Being involved with an addict can be the most tumultuous and misunderstood situation we can go through. I know because I have been there. An addict will do most anything to uphold his/her addiction. The addiction becomes first and foremost in that person’s life and all else will suffer because of it. It is a very difficult position to be in being we can hardly understand what is happening. The wonderful person that we met and fell in love with flipped almost overnight and we are left holding the remnants of how the relationship use to be and what we know is inevitably the end of that dream.
For those of you who may be questioning if your loved one has an addiction problem, I invite you to read what I refer to as: The Six Stages of Recognizing You are With an Addict.
Usually when I write articles I am so inspired and uplifted. However, writing this one initially left me feeling a little sad knowing that my brothers and sisters who will be reading this are on a strenuous roller coaster ride that seems to have no end. But soon enough that sadness switched to compassion, because the truth is, this is there are answers to this situation and you can overcome this difficulty. You can and will come out of this relationship healed and whole but the very first step is to recognize that you are indeed with an addict and then forge a positive forward movement from there.
The Six Stages of Recognizing You Are With An Addict:
1. Innocence- We are innocent to what is happening at this point. There are some signs and small red flags, but our innocence of the dynamics of addictions keeps us in the dark and not aware of what really is going on.
2. Blame- We are starting to see a problem and we begin to dialogue with our loved one. They may deny the problem or even blame us for their addiction of choice by saying things like: If you didn’t stress me out so much I wouldn’t have to drink, smoke dope etc. We naively start to believe on some level that we are a part of the problem or the cause of the problem. This is simply not true. It is not our fault.
3. Eyes Opening- Even after several conversations around the subject we continue to see a pattern of behavior or we notice our loved one attempting to now hide. The pattern is indeed there and our eyes are starting to open. We think: Oh no… This IS what I thought it is. He/she does have a problem that they are not admitting or wanting to overcome. I see this clearly now.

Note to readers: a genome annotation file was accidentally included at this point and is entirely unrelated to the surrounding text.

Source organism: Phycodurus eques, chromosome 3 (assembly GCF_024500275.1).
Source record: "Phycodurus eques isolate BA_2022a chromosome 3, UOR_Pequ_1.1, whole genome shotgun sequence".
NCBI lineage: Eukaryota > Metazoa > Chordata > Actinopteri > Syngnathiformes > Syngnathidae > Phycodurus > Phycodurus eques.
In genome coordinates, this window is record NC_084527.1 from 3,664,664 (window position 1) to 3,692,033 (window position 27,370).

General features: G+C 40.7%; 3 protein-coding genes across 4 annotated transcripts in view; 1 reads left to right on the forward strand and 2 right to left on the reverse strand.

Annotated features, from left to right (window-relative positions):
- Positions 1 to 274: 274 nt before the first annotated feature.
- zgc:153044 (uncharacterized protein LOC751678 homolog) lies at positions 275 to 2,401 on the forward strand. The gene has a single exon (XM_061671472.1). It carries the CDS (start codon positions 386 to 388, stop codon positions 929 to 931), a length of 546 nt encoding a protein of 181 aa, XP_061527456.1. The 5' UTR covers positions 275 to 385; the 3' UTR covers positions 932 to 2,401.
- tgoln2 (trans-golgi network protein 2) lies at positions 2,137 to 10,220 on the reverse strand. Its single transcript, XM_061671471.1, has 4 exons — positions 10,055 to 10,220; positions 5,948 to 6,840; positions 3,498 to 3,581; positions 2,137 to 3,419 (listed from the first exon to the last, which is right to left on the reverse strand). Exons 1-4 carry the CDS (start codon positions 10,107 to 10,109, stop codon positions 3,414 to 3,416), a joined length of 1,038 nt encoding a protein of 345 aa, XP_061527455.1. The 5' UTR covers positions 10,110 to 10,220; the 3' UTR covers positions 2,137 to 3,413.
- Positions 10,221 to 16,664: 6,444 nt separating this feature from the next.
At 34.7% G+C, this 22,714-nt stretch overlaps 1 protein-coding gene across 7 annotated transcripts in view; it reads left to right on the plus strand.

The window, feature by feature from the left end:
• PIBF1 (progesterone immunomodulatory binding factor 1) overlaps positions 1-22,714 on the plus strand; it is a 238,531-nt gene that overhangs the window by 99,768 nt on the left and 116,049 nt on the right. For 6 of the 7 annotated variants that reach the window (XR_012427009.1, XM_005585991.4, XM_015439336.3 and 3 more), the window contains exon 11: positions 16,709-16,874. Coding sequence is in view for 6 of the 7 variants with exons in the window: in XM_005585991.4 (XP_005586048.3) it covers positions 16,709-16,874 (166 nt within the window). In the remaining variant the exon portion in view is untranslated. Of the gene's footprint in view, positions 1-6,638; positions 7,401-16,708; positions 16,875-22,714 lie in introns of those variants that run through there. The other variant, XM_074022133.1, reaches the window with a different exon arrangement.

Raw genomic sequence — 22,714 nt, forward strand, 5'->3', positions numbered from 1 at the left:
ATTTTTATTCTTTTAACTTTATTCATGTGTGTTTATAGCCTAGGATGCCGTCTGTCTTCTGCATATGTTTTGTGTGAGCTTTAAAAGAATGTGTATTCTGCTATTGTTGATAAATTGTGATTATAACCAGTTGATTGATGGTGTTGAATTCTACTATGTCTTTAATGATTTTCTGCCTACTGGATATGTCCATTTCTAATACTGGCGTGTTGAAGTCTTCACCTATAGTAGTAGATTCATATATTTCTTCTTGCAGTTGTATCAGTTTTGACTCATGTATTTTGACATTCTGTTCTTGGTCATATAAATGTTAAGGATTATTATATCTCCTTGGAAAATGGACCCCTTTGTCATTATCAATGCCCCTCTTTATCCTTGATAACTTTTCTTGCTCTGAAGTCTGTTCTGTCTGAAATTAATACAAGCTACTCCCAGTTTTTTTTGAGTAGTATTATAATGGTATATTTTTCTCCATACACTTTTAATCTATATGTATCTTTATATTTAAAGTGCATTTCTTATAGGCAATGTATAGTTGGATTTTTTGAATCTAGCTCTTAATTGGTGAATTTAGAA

4. Searching- This is the stage where we “think” we can help. We begin searching for a solution to move this person past his/her addiction. We are sure there is a better way or a cure for the problem. We stop at nothing and do our best to find the solution. But the truth is, until the person wants to get clean, there is nothing we can do.
5. Acceptance- At this point we have settled into the fact that there really is nothing we can do. We’ve done everything we possibly could. We’ve tried our very best to move our loved one out of their destructive pattern of living. Nothing has worked. This is a good time to understand the three C’s of Al-Anon. *I cannot control this *I did not create this *I cannot cure this. It is a sad time knowing that this is completely out of our hands, but at this stage, we have accepted the status quo.
6. Decision- It is time now for us to make a decision as to what we are going to do. Do I stay in this? Do I take my leave? Who am I going to be in the relationship- an enabler or a courageous person? What is best for me? Most often when we get to this point, we have given up the “dream” of life with our loved one in it and we are in the position to move forward. Although it is scary this is usually the best thing to do. The addict most often has to hit his/her bottom before getting help and your leaving could be that bottom for them. But we must make this healthy decision based solely on what is good for us, not in attempt to manipulate the addict. Remember, we have no control over them. Zero.
By attending many Al-Anon (relatives and family of addicts support group) I discovered that there are some things that we just cannot control and that is the behavior of an addict. Yes, he/she will throw you under the bus. Yes, he/she will lie repeatedly to you. Yes, you are not a priority. Yes, you are powerless over their addiction. This does not mean, however, that you are powerless over your own life. It means this is the time to take your power back and work on strengthening yourself. The dream of a life with them may be over for now, but that does not mean you cannot build and support a whole new dream!